Back in Front of Their Fans, Blazers Beat the Lakers
It felt like one big collective sigh. All of Portland’s pent up pandemic energy and dread and fear just washing over into waves and cheers and applause. Before the Trail Blazers took to the court for their first home game with fans at the Moda Center since March 2020, there had been a spattering of applause. The 10 percent capacity crowd—just under 2,000—made themselves known with bits of nervous fandom here and there: a quick wave of a Rip City flag, a distant “Beat LA” chant, echoed yips and yays. But by the time the lights dimmed and the Blazers starting lineup— Norman Powell, Robert Covington, Jusuf Nurkic, C.J. McCollum, and Damian Lillard—made their entrance, whatever reservations there had been about a new normal way to watch games had fallen by the wayside. And all that seemed important, all that mattered on that Friday night in Portland—a town that’s currently being shaped by infighting and racial justice protests, grieving under the weight of the coronavirus—was having fun, an idea that, for the past year, has seemed so impossibly difficult. To even feel some semblance of this idea this past year has felt like an admission of privilege, a betrayal, almost, to those that are truly suffering through one of the strangest moments in modern history.
And yet there we were, in cushioned stadium seats while red and white lights circled above our heads, and a man on the megaphone told us to get louder, and the men in grey and black uniforms faced off against the men in blue and white uniforms (the Lakers wore their throwback jerseys to Friday night’s game), and both teams tried to put an orange ball into a little basket, and it was … fun.
A sigh of relief for us, and perhaps the extra push the Blazers needed to eke out a much-needed win on Friday night.
Welcome Back Rip City
The Trail Blazers took home a crucial 106—101 win against the Los Angeles Lakers on Friday night.
The defending champs saw standout performances by Anthony Davis (who’s spent a large portion of the season on the bench dealing with injuries including frequent back spasms), Kentavious Caldwell-Pope, and Alex Caruso, but a season plagued with injuries (Lebron James was noticeably absent with ankle injury that’s kept him in and out of the last few games) and a slow and sloppy start to Friday night’s game did them in. Now in the seventh seed, the Lakers will likely have to fight for a playoff spot during the upcoming play-in tournament, a new, somewhat controversial addition to the NBA (more on that later).
Meanwhile on the home court, the Blazers started off strong with a full court press that caused eight Lakers turnover in the first quarter. After winning four of their last five games (all of which had been on the road) the Blazers controlled the court for most of the game, with their biggest lead in the first quarter at 14 points—and of course with that home court advantage that they haven’t heard in over a year: the crowd. Between Jusuf Nurkic’s return to a home-game crowd, an impassioned battle for sixth seed, and finally hearing the roar of the fans, the night was historic.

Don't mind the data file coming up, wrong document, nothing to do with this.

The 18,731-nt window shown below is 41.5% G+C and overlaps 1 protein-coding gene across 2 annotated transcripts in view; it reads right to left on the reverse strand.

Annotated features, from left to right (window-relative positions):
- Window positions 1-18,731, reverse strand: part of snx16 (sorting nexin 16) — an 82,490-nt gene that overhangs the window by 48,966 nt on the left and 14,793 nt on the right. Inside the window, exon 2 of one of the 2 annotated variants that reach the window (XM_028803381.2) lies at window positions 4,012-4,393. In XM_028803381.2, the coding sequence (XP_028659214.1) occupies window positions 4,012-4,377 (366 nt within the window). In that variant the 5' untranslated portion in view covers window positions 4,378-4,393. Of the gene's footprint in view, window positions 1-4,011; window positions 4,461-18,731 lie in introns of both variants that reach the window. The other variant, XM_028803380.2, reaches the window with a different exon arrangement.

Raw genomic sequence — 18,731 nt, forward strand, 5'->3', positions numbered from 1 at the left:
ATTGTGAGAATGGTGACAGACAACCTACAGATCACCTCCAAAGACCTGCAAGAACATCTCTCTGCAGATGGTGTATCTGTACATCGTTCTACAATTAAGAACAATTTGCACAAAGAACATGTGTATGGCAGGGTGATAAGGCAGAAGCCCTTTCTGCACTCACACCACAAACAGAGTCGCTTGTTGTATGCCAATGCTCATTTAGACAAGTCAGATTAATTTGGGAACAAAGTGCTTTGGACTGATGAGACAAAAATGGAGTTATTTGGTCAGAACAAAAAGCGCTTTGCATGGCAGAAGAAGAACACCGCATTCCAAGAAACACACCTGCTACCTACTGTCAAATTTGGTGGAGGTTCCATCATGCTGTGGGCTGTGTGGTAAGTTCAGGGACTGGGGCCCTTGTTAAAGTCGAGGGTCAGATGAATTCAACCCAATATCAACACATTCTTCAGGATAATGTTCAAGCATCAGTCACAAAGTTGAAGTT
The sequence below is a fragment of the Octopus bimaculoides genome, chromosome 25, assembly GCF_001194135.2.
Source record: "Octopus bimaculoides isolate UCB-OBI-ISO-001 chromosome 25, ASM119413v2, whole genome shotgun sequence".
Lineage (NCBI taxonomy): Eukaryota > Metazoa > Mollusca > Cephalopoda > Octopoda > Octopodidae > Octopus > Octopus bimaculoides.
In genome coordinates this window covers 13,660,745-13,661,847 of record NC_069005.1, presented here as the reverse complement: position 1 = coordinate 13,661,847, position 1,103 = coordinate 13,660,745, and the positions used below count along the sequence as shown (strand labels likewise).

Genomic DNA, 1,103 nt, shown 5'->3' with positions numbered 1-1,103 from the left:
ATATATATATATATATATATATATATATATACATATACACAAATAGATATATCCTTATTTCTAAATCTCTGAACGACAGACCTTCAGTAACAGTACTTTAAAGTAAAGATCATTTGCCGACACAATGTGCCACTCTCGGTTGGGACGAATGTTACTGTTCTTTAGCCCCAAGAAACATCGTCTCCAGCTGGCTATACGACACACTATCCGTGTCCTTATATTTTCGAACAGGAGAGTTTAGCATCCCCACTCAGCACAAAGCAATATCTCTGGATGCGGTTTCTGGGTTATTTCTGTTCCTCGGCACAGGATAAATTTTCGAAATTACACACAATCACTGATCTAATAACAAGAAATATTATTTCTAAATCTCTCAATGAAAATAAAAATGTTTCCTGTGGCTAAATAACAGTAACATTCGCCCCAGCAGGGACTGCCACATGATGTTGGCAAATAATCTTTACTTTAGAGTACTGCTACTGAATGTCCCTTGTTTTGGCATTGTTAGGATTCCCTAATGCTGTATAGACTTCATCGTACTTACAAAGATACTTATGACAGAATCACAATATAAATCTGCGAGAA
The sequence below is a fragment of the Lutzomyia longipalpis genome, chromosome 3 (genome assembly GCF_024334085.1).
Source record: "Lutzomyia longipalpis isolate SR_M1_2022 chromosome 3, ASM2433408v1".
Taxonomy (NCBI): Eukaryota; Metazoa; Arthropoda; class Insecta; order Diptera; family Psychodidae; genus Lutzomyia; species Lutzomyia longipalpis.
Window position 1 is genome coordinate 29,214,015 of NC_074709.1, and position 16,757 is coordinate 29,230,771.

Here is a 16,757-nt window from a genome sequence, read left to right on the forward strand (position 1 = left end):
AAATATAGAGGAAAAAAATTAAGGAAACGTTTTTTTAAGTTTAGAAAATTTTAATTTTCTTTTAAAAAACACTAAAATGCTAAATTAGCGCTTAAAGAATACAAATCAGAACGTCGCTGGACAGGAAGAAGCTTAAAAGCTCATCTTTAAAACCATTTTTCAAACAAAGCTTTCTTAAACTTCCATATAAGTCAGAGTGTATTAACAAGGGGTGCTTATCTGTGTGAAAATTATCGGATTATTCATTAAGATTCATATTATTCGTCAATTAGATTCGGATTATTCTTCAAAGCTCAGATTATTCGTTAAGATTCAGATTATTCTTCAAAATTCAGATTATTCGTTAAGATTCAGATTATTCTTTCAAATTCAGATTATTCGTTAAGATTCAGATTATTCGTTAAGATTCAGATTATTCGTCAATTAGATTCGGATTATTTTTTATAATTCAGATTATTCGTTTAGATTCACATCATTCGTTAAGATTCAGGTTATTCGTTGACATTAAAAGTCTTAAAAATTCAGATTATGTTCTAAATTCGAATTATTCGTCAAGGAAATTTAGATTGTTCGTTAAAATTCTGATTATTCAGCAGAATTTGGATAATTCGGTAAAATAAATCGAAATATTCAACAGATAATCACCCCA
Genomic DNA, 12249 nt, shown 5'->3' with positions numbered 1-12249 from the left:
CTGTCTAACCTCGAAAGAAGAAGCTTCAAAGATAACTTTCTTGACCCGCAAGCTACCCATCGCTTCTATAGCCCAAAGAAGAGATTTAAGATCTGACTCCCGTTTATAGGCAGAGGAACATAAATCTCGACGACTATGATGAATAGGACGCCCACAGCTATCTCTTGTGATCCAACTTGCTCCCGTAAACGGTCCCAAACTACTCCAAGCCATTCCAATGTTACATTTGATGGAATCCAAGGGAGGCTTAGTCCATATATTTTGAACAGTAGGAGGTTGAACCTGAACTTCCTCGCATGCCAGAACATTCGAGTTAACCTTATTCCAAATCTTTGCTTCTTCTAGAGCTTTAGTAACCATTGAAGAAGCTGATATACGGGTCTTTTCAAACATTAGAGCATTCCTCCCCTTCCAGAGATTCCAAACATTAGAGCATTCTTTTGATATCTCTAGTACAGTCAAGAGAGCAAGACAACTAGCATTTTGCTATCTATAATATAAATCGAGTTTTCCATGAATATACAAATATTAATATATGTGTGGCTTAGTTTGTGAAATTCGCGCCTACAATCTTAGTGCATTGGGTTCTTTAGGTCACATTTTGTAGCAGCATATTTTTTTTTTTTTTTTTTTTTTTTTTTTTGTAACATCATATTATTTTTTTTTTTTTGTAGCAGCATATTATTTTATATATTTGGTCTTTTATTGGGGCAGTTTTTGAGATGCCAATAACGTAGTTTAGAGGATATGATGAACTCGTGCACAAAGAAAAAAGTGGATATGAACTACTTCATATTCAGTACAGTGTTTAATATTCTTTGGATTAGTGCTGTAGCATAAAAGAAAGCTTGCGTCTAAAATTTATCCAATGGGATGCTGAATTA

After suffering a near career-ending injury in 2019, Blazers center Jusuf Nurkic was all set to make his return to the court for a home game at the Moda Center on March 15, 2020. But, of course, that was upended by a little thing called the coronavirus. The NBA, reading the writing on the wall, suspended the 2019-2020 season on March 11. Though he was able to play in Orlando’s bubble league in an unsuccessful series against the Lakers during the Western Conference playoffs, Nurkic never found his way in front of a Moda Center crowd. In fact, it’s been 774 days since Nurkic had played in front of a crowd at the Moda Center.
"I felt nervous. It's almost like a debut." Jusuf Nurkic on getting to finally play in front of fans at Moda again. #RipCity pic.twitter.com/6nFIMnQXED— NBC Sports Northwest (@NBCSNorthwest) May 8, 2021
In a postgame interview, Nurkic said Friday night’s game was “almost like a debut.” For a debut it wasn’t bad. The big man ended the night with 10 points, 14 rebounds, and five assists.
The Play-In Tournament
At stake during last night’s game was the sixth seed in the Western Conference. It used to be that the top eight seeds in the Western and Eastern conferences at the end of the regular season would make the playoffs, but starting last year, the NBA implemented a version of a new play-in tournament during the bubble league’s restart. Now, and potentially moving forward if the NBA continues to utilize a play-in tournament, only the top six seeds are guaranteed a playoff spot. Seeds seven, eight, nine, and 10 then face off in a four-team play-in tournament to determine who gets the final two playoff spots. This new tournament system has not been without its critics, like James and Dallas Maverick’s star Luca Doncic.
With only a few more games left in the regular season, the Blazers and the Lakers had been tied for the sixth seed. The win for the Blazers on Friday night means they are now sixth seed, with tiebreakers against the Lakers and the Mavericks. The Blazers’s early aggressive defense which garnered six steals and caused 14 Lakers turnovers, helped solidify the team’s win. Plus, Damian Lillard’s 38 field goals, including a couple clutch threes in the fourth quarter, helped seal the deal. (Heck, it may have even been Dame who brought the fans home in the first place, so we owe it to him.)
So we gone be the only damn team in the whole league with no fans .— Damian Lillard (@Dame_Lillard) May 4, 2021